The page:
A gnawing ugliness had begun to eat at my insides. I was certain the servants' whispers were true: we were at
the bitter end of our five-year supplies. Every day, as grandfather paced the marble halls of our bubble, I
struggled against terrible anger. The reality rested cold and hard inside me: Grandfather would soon decide who
would feed and who would starve.
"Granddaughter!" grandfather yelled.
I gathered myself up, molecules sliding across the floor to rejoin and reform my tall lanky body. Grandfather
stood in the middle of the divining room with his avtandi in his hand.
"I mean to consult the compass again," grandfather said.
The ferret looked at me with beady glimmering eyes.
"But Grandfather, you just checked it this morning."
Grandfather paused and parted his beard obsessively. Then he repeated himself in a shaky voice.
"Yes, but I mean to consult the compass again."
I lowered my head, but I could see Grandfather's forearm struggling to hold the ferret steady. When the
ferret's claws started rattling, I watched its every move. After it sank its teeth into the blocks and the
servant had hung them, grandfather neared the compass. I followed a few steps behind. The crowd yelled
"D! U! B!" with the enthusiasm of children, but grandfather made no grand announcement this time.
"They're exactly the same, grandfather," I said.
Grandfather said nothing. His fingers returned to his chin to fondle his beard.
While watching his worried motions, something took over me. Even as I did it I did not know my reasons for my
actions. When the ferret scampered away from the compass to return to its haven of grandfather flesh, I placed
my hand in front of my belly and coaxed a sphere of my own flesh toward my palm. My sphere drifted to the ground
and the ferret halted, confused. Its beady eyes swung from my sphere to grandfather's and back again.
The ferret crawled cautiously towards my grandfather's flesh, then turned away to sniff at mine. Grandfather
watched his avtandi's confusion impassively. Not one of his bony fingers left his beard to alter the outcome.
The ferret's cautiousness deteriorated into panic as it scuttled back and forth between our spheres so rapidly,
it became a blur. I took a deep breath and glanced at grandfather. His face was marked by a dull resignation I
could not stomach. I lifted my hand to retract the challenge, but before I could withdraw my flesh, the ferret
veered sharply, and plunged into my sphere.
My flesh encircled my grandfather's avtandi; a deep, ragged breath seeped from my grandfather's lungs. Was
that a slight smile creasing grandfather's lips? Fear, paranoia and regret exploded in my chest. Why was it so
hard to breathe? Grandfather's voice cut through my hysteria. "It is done," he muttered.
Those grave words pushed me into action. I waved my hand over my sphere as if my muscles had performed the
task a thousand times. My flesh drifted up from the floor, but grandfather didn't bother with his. He left his
globe of organs discarded at his feet, preferring to watch me wide-eyed as my sphere refitted into my
The moment the flesh rejoined my body an electric shock ripped through me. I yelled and fell to my knees.
My palms and forehead were wet with sweat. The room receded from my eyesight as visions flashed before my eyes.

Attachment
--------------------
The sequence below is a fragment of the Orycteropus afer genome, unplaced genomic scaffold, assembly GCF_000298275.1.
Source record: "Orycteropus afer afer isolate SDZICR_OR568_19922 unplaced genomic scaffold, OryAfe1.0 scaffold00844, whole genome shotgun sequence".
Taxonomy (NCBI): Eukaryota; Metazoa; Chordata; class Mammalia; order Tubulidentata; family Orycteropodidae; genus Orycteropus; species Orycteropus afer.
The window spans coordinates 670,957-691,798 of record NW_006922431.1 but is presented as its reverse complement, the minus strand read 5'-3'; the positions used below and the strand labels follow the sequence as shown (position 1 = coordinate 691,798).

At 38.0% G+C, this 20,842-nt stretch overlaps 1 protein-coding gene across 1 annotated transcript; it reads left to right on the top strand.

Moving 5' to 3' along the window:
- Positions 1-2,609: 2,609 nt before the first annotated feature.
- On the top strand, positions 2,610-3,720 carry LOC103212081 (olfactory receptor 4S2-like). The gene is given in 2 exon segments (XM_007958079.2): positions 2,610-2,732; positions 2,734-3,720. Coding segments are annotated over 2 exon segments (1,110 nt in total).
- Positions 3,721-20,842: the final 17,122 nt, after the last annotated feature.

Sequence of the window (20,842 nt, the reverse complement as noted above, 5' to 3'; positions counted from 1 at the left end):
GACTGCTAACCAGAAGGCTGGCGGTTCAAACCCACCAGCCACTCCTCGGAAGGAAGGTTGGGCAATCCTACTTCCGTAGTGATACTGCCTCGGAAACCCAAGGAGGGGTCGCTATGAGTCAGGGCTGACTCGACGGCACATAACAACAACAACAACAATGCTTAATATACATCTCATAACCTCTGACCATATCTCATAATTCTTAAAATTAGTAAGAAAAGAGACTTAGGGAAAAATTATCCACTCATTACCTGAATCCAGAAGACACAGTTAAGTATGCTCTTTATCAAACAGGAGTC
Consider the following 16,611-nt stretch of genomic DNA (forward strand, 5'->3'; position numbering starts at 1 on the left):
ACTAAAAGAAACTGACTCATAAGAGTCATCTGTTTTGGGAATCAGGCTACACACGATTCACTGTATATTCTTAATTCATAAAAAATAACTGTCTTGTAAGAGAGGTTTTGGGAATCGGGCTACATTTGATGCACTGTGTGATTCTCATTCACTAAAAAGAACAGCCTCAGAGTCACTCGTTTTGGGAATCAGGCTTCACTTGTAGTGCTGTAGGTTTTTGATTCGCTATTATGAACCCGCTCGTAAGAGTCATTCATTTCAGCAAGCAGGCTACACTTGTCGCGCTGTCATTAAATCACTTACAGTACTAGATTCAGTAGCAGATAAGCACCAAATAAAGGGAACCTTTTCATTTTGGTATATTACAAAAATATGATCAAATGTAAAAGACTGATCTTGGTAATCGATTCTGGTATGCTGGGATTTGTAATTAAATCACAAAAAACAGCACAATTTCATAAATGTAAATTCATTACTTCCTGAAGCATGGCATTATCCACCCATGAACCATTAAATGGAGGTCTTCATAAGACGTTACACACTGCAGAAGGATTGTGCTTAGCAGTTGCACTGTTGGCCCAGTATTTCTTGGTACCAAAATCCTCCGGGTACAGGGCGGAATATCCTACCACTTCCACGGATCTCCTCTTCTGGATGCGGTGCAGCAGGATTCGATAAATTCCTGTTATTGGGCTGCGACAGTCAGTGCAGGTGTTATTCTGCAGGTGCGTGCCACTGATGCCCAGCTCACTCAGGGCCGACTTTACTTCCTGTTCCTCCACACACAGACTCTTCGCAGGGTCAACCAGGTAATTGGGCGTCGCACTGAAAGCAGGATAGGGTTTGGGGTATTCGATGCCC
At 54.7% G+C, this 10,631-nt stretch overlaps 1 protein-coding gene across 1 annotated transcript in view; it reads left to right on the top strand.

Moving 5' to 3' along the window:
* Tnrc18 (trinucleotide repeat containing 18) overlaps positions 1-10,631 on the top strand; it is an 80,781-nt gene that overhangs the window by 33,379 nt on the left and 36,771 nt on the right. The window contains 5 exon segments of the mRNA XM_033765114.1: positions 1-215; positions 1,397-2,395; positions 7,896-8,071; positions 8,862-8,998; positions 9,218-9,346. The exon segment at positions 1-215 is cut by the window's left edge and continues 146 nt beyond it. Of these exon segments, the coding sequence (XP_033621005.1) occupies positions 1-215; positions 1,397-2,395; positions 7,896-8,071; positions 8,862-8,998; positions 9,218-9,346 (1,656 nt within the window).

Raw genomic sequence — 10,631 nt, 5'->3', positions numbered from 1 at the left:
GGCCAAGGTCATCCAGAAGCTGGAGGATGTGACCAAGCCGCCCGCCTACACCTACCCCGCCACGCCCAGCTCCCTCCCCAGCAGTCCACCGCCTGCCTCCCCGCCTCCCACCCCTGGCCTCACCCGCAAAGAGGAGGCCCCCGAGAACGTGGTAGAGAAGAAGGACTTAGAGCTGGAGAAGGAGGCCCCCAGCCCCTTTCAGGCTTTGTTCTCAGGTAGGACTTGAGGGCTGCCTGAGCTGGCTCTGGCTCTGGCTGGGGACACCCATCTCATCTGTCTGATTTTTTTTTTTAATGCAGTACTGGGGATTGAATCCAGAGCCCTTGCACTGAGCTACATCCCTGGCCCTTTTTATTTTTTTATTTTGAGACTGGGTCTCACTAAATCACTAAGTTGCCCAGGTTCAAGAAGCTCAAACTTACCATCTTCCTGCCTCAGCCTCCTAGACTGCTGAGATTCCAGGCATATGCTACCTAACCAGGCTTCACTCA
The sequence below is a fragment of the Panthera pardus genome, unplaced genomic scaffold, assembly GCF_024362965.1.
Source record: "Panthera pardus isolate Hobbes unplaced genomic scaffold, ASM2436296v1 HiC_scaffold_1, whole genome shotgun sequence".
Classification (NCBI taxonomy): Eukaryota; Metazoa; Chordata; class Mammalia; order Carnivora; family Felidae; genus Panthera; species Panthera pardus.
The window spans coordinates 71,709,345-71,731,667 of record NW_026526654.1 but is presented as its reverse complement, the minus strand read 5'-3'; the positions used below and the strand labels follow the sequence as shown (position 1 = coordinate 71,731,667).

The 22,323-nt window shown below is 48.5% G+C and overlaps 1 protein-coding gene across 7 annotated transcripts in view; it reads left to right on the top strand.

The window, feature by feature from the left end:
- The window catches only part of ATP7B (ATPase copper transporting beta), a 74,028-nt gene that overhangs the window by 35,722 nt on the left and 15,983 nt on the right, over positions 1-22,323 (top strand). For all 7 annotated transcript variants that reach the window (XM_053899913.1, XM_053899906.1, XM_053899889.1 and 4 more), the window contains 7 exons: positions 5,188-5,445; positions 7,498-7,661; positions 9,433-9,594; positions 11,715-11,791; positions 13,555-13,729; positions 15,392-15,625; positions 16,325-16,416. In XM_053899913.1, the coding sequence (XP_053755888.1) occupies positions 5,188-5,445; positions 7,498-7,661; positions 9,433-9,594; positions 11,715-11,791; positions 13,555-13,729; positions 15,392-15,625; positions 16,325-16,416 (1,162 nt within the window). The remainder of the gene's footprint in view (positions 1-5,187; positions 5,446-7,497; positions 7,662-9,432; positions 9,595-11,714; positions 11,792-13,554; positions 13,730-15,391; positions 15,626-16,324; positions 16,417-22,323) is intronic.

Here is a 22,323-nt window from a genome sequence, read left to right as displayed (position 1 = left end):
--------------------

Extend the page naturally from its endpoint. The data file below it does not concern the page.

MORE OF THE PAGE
I saw grandfather intentionally setting the bubble on the wrong course. Me begging my parents to let me go on
a brief day trip in grandfather's bubble. My parents arguing about grandfather's incompetence. Grandfather
taking this ferret, this same avtandi from his grandfather. Grandfather watching his grandfather die.
Terror welled in my throat, but my mind making sense of the visions at a feverish pace quelled my
emotions. When I regained focus, I was staring at the marble floor. A palpable hush filled the divining room;
everyone stared mutely. I heard a muffled groan behind me. When I twisted around on all fours, I saw grandfather,
shriveled into a tiny ball, dying just as his grandfather did. I looked into his eyes searching for a flicker
of recognition, hatred, pain, but there was nothing there.
"You¡" The condemnation burning in my lungs would not spring from my mouth. Could I blame grandfather for
attempting to escape extinction?
"I¡" I started to claim ignorance for my actions, but the apology died on my lips.
"How¡" I wanted to ask what alternative I'd had, but my need to be proclaimed innocent wilted just as
quickly as it sprouted. We passengers were the innocents here. He would starve us, before taking us home.
Those visions did not lie.
I shook off the last remnants of concern I held for grandfather and struggled to stand. The unfamiliar
weight in my belly pulled me back towards the floor. I strained against the increased gravity and fought my
way to my feet.
"Dub," I whispered while forcing myself to forget grandfather's dying body. There was no time for mourning.
I shuffled forward, testing the new balance my avtandiheavy body required. I neared the compass searching
my subconscious for a vision of grandfather navigating the bubble. I almost lost my breath when I mimicked
grandfather's navigating stance. I bent over, momentarily disoriented. Then I straightened, took a big gulp
of air, and set a course for home.
Kiini Ibura Salaam is a writer and painter. Her short story "At Life's Limits" appears in the ground-breaking anthology Dark Matter: A Century of Speculative Fiction from the African Diaspora, edited by Sheree R. Thomas. Other work has appeared in Ms., Essence, and various literary magazines and anthologies. Her periodic KISList newsletters provide a window onto her travels and thoughts about writing. Originally from New Orleans, she now lives in Brooklyn.